In this video Jeff Toister will help you understand the importance of expressing empathy during your customer service calls. He'll help you determine how to empathize with angry or upset customers. Try using the five helpful steps that make up the acronym LAURA: Listen, Acknowledge, Understand, Relate and Act.
- One of the most important steps you can take when solving a problem is to express empathy. Empathy can be a tricky skill to master but this video will give you a few ideas to try. Let's start with why empathy is important. Empathy is defined as the identification with or vicarious experiencing of the feelings, thoughts, or attitudes of another. In customer service, expressing empathy is the ability to demonstrate to your customer that you understand what they're thinking or feeling. Psychologists call this validation.
The idea is to make the customer feel okay for feeling the way they do. Empathizing with an upset customer over the phone is critical. A study conducted by Mattersight learned that 75% of customers have felt frustrated after talking to a customer service rep on the phone, even if their problem was solved. Empathy comes from having a similar or relatable experience. This isn't always easy, especially if you've never been in the same situation. For example, someone in technical support might have trouble empathizing with her customers because she can fix her own computer.
So, I've created a few exercises to help you empathize with your customers. You might want to pause the video and download the empathy worksheet so you can use it to follow along with me. Are you ready? Okay, think of a common situation where a customer might get angry. The first step is to describe the problem. For example, your customer might have been shipped the wrong item, they might have been confused by your product or service, or they might have a billing question. The next step is to describe why you think the customer was upset.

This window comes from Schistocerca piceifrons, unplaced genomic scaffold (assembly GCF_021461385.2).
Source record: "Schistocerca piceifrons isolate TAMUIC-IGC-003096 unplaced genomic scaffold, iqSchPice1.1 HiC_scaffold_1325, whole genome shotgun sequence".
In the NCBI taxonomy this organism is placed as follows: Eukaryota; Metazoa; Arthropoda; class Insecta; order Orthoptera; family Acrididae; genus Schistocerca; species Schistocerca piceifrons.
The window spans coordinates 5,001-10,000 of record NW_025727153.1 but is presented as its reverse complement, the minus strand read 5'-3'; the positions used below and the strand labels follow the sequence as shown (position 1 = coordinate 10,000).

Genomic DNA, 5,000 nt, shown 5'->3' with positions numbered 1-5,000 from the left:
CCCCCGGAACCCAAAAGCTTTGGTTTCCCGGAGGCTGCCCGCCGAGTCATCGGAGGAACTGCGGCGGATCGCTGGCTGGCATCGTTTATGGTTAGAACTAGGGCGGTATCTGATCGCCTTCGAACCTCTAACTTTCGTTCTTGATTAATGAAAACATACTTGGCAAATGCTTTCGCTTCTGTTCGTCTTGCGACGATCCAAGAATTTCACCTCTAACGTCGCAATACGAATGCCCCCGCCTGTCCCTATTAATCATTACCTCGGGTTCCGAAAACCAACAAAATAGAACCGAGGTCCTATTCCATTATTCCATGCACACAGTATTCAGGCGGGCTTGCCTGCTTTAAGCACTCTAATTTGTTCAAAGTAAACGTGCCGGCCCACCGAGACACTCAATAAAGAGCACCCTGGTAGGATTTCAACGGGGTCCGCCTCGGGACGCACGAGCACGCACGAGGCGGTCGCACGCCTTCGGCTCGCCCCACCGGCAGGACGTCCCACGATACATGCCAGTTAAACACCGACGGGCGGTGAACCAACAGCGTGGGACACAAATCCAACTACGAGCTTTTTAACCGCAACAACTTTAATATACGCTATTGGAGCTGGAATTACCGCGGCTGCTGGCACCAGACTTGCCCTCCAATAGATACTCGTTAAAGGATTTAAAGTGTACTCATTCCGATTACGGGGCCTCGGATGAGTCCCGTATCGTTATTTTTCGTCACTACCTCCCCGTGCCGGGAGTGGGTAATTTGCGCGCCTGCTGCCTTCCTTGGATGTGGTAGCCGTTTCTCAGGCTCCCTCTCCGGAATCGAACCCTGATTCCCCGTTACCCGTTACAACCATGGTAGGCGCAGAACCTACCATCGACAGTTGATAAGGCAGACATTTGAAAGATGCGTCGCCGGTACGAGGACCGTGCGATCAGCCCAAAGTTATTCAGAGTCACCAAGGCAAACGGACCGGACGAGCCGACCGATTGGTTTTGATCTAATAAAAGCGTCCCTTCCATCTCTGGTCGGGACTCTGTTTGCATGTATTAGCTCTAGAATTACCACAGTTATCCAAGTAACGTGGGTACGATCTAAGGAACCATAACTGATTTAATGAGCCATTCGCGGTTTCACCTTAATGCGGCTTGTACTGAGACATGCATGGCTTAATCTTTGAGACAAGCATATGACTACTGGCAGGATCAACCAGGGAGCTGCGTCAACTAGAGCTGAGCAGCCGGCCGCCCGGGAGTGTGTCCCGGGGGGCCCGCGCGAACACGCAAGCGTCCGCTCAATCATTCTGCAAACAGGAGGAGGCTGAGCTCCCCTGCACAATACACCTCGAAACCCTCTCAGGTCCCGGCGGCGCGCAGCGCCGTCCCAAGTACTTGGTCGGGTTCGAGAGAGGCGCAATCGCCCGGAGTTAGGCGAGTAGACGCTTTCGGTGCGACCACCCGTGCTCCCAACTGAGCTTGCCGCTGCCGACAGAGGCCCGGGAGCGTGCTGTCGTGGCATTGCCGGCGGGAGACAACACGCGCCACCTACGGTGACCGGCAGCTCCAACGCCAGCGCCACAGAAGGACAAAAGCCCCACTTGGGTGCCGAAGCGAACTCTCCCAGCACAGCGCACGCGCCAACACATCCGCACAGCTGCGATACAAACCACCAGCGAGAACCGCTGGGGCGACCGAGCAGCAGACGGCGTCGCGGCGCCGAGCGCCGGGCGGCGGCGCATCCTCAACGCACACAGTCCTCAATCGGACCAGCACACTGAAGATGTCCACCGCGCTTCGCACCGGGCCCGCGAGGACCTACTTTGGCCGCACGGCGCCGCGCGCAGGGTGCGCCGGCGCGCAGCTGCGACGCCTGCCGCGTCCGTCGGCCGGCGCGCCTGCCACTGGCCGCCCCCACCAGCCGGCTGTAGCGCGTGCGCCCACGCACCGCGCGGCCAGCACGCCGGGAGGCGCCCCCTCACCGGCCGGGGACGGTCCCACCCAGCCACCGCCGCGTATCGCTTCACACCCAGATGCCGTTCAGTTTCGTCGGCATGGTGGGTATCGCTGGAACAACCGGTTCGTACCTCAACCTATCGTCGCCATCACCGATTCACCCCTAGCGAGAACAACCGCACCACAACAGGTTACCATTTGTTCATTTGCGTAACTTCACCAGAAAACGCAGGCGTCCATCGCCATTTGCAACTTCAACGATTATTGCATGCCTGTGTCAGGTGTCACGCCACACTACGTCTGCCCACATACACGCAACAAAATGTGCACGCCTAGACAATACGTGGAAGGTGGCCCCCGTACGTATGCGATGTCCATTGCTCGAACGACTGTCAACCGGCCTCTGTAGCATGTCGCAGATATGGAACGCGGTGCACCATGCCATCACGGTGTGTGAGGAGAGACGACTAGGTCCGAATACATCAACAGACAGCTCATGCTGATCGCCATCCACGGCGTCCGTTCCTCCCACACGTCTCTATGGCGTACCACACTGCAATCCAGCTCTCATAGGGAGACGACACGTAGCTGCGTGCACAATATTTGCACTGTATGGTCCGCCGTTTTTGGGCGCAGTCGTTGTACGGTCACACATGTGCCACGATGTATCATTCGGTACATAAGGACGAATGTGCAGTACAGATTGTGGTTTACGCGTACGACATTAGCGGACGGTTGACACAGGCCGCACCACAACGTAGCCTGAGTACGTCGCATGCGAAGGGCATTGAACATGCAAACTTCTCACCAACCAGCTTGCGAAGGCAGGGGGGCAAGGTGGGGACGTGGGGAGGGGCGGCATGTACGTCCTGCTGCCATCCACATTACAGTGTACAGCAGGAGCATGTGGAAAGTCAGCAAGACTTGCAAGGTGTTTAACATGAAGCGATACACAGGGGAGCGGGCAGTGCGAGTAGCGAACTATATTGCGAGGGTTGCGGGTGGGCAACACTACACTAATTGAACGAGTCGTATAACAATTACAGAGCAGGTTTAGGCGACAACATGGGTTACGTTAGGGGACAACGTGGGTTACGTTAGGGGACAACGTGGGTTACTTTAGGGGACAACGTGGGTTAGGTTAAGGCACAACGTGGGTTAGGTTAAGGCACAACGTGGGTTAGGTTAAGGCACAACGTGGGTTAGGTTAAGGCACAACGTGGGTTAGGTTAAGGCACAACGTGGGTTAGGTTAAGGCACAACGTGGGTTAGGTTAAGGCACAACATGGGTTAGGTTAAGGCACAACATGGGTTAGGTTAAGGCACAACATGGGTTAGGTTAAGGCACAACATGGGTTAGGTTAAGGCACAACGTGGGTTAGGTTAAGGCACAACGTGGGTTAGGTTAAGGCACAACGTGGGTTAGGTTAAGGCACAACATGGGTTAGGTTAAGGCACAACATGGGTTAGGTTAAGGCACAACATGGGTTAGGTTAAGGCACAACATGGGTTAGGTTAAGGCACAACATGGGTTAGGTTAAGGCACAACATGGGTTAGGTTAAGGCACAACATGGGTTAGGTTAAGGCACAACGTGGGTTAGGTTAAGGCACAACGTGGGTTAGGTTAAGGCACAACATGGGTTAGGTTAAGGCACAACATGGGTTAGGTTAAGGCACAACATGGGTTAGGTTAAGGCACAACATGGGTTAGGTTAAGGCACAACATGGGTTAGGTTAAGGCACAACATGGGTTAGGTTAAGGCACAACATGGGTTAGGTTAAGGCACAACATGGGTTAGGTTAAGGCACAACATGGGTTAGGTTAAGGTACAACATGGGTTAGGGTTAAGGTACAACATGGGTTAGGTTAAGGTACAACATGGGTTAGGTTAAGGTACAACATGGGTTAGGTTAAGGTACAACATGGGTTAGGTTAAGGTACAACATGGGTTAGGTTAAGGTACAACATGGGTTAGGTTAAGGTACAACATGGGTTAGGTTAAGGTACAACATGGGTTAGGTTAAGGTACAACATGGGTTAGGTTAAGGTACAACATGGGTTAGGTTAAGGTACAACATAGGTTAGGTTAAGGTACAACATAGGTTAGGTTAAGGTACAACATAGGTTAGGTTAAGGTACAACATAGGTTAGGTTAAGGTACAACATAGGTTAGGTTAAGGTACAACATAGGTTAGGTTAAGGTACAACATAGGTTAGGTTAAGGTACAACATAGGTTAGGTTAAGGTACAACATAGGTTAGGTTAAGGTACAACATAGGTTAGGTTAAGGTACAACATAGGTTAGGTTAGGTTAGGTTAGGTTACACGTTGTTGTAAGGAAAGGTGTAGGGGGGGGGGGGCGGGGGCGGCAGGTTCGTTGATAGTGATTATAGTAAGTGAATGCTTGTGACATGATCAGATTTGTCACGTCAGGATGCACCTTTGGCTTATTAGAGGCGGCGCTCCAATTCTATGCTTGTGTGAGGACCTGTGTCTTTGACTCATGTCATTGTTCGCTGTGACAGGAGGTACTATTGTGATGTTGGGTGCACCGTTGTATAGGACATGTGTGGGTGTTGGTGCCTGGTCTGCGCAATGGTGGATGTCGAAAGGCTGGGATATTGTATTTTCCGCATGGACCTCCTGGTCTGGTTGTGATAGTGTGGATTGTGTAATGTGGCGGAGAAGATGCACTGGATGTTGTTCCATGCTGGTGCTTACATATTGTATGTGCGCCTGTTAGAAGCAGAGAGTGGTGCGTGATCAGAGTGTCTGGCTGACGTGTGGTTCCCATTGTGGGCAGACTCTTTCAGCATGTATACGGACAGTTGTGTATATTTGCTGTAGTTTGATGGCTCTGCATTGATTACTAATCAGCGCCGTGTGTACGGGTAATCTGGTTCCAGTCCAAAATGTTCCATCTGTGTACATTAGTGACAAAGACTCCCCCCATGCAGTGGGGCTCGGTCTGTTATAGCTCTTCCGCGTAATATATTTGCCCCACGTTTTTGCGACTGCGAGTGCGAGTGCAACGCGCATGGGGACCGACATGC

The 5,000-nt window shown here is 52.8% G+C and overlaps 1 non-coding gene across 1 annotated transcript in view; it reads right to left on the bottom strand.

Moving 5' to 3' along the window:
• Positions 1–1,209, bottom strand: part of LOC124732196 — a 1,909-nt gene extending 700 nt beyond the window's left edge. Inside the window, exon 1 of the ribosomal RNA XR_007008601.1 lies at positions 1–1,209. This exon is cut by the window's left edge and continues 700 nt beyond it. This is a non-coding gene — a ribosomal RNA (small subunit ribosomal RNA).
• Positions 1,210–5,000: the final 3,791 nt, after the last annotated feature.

Try to think beyond the problem. If a customer is calling about a billing problem they might really be upset because they're anxious about money. The third step is to think about a situation where you had a similar feeling. If your customer is anxious about money, try to think of a time when you felt the same way. Finally, think of a way you can demonstrate that you understand your customer's feelings. I like to think of the name Laura to guide me with this part. It's an acronym that spells out five empathy techniques.
Listen to the customer, then acknowledge their feelings. Understand their emotional needs, and then find a way to relate to them. Finally, act to make things better. You may often find that it doesn't take much time or effort to express empathy. Just make sure it's genuine. Listen to this exchange between a coffee shop customer and a barista. The customer is angry that her latte doesn't have enough vanilla in it, and she's experienced the problem before. Notice how the barista takes a moment to empathize before fixing the problem.
(woman clearing throat) - [Voiceover] Hi, may I help you? - [Voiceover] Yeah, you guys screwed up my drink order again. I was here two days ago and you did the exact same thing. I asked for four pumps of vanilla, you gave me, like, maybe two. - [Voiceover] Well I'm sorry we didn't get it right but I'd be happy to remake it for you and add more vanilla. - [Voiceover] Yeah, I don't understand why this keeps happening, like four pumps of vanilla, how hard can that be? - [Voiceover] (laughs) I completely understand, I'm actually a peppermint person myself. Can't get enough of it. This was a vanilla latte, right? - [Voiceover] Yeah, nonfat. - [Voiceover] Okay, you hang on to this one, I'm going to make a new one.
That way you can do a little taste test afterwards and make sure I get it right, cool? - [Voiceover] Okay. - You may have heard the barista using the Laura technique. He started by listening to the customer, and then acknowledging her feelings. He was careful to understand the customer's emotional needs and then relate to them by sharing his own fondness for peppermint. Finally, he acted to make things better. Okay, now it's your turn to try using these empathy techniques. Try to use the empathy worksheet to identify some specific ways you can demonstrate empathy when one of your customers is upset.
Mastering this skill can go a long way towards making angry customers feel a lot better.
- Developing the perfect phone greeting
- Filling dead air
- Managing holds and transfers
- Expressing empathy
- De-escalating angry callers